Equally it frees one from the spiritual and intellectual arrogance of telling God how he “has” to act in history, literally and literarily. Speaking theologically, you will notice there were lots of Second Temple Jewish ideas that Jesus did not correct or affirm. Jesus didn’t correct their cosmology nor did he teach them the “cures” to a whole bunch of things. Theologically, Jesus came for salvation not for the promulgation of a book.

      As to your “JDEP” comment… take a look at the ten commandments in Exodus and Deuteronomy… yeah, there’s two of them.

      Notice any differences? Why does Moses keep giving us two versions that are different? Bad editing?

      • April 16, 2010 2:05 pm

        You are still doing it, even while denying it. Now I don’t know what patronizing means… drool.

        I think it is very patronizing to assert that people who disagree with higher criticism “believe you are trying to destroy the Bible” I am really curious just who these “Christian “philosophers”, theologians, fundamentalists, and others” are that believe that Moses was dictated the whole thing on Mt. Sinai, think the text existed eternally, don’t realize there are such things as genre’s and authors.

        How many philosophers and theologians argue those points?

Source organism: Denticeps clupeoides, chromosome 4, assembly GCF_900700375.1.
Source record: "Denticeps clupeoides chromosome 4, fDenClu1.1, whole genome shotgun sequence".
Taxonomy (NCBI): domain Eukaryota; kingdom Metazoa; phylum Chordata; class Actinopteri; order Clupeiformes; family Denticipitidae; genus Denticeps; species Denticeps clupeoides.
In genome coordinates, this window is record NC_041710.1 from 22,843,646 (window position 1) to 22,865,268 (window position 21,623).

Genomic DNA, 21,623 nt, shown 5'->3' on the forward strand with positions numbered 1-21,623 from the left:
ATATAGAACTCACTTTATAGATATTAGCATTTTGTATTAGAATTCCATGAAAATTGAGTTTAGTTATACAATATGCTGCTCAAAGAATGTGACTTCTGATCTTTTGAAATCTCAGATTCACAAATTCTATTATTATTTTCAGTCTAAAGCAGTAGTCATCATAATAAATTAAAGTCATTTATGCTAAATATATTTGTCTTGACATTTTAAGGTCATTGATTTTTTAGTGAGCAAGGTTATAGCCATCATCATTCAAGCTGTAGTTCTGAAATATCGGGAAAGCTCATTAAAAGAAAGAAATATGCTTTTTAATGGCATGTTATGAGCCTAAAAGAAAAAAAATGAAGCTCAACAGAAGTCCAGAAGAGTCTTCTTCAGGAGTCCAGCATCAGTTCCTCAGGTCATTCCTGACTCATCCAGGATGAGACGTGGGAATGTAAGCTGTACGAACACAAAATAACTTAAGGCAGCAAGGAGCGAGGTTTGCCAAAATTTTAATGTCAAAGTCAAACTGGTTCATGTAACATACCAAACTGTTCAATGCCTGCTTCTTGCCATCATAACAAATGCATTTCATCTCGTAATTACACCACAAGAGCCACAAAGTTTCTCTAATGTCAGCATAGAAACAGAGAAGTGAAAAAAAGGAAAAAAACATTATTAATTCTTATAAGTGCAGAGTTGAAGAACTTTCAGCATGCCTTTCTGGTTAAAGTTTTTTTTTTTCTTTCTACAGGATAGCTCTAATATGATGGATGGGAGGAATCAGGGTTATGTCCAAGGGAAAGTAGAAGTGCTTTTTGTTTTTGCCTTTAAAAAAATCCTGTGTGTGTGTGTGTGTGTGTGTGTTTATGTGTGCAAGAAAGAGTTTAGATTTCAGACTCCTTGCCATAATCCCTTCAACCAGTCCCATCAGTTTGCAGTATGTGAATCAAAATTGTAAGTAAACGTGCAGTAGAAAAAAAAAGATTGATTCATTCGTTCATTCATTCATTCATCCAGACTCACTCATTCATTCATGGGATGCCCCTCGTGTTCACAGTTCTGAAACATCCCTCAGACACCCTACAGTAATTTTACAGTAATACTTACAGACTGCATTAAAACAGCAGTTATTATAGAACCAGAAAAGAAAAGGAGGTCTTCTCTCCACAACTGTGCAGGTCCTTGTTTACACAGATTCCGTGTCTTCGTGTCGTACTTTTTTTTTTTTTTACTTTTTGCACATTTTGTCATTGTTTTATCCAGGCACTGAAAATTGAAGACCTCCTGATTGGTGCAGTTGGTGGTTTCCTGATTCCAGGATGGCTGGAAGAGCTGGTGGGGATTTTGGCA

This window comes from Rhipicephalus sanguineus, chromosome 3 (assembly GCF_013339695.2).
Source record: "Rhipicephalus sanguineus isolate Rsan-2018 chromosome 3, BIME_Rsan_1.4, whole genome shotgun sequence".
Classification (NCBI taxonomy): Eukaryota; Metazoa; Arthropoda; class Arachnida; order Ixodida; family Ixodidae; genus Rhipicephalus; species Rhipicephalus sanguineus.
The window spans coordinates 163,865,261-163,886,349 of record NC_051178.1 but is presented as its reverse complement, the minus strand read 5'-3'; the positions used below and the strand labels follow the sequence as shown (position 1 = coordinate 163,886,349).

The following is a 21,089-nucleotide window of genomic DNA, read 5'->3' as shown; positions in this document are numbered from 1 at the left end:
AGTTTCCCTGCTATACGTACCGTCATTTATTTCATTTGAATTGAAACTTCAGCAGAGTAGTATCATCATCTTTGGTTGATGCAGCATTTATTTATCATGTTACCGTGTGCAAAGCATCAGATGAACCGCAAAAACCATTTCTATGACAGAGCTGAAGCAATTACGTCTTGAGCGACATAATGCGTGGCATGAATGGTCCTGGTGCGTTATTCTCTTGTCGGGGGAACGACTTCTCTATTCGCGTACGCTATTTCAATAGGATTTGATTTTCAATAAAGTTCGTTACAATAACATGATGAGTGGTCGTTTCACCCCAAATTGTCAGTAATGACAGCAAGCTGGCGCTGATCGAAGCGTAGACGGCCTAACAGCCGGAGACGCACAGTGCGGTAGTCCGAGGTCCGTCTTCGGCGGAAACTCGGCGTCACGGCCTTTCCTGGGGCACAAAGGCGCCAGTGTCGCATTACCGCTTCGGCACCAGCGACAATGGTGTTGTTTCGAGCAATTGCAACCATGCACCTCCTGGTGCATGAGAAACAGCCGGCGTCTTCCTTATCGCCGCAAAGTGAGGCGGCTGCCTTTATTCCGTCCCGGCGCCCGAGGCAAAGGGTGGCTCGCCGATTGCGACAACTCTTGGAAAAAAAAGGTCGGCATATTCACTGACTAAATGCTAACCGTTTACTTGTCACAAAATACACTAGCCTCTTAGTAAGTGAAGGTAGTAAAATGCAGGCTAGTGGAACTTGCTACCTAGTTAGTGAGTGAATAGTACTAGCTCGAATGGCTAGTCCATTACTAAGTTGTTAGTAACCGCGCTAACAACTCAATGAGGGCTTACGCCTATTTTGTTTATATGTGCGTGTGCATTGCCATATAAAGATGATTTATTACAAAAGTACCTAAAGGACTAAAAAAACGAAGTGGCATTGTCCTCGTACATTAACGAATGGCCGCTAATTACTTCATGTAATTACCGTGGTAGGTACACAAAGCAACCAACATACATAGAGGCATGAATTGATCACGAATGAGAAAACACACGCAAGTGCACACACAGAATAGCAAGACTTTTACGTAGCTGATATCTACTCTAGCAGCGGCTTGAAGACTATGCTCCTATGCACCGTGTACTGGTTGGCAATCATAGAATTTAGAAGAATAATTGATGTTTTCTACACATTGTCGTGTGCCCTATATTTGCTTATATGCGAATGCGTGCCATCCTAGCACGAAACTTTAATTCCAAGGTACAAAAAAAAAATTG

Now look at number two.

        Main Entry: pa·tron·ize
        Pronunciation: \ˈpā-trə-ˌnīz, ˈpa-\
        Function: transitive verb
        Inflected Form(s): pa·tron·ized; pa·tron·iz·ing
        Date: 1589

        1 : to act as patron of : provide aid or support for
        2 : to adopt an air of condescension toward : treat haughtily or coolly

      • April 16, 2010 2:26 pm

        Good stuff about accomodation, which I also think applies to some in the conservative Reformed camp who oppose Waltke & Enns. For Cris’ framework I would also appeal to the Incarnation, of God becoming human and assuming human liminations therein and thus Jesus is very much a first-century Jew. He participated in insider halakhic debates, assumed methods of scriptural interpretation common in Second Temple Judaism and accepted a shared view of the world that is historically distant from our own time. So Jesus acknowledged that he did not know the timing of the end (Mark 13:32) and probably took the cosmological language of “stars falling from the sky” quite literally (contra Wright, France, and a few others) while modern people might refer to as meteorites (which we still call “shooting stars”) or simply stock eschatological imagery that signals judgment (I assume Cris doesn’t think stars will literaly fall from the sky onto the earth). Likewise, Jesus refers to the commonly held tradition of associating the Law with Moses or speaking about Isaiah the prophet or about the story of Jonah to accommodate his audience, and modern theories about JEDP or multiple authorship of Isaiah or the use of different genres in the Bible do not have to be seen as a threat to the inspiration and authority of these books.

        • April 16, 2010 2:46 pm

          Seriously, if you can believe Jesus could make the blind see, walked on water, knew the location of a fish in the sea with a coin in it, and could raise the dead after 3 days but didn’t know who wrote the Torah, that’s some high flying fancy mental gymnastics. I guess they must teach that at Princeton seminary. You guys are right, I’m outclassed, I just can’t compete.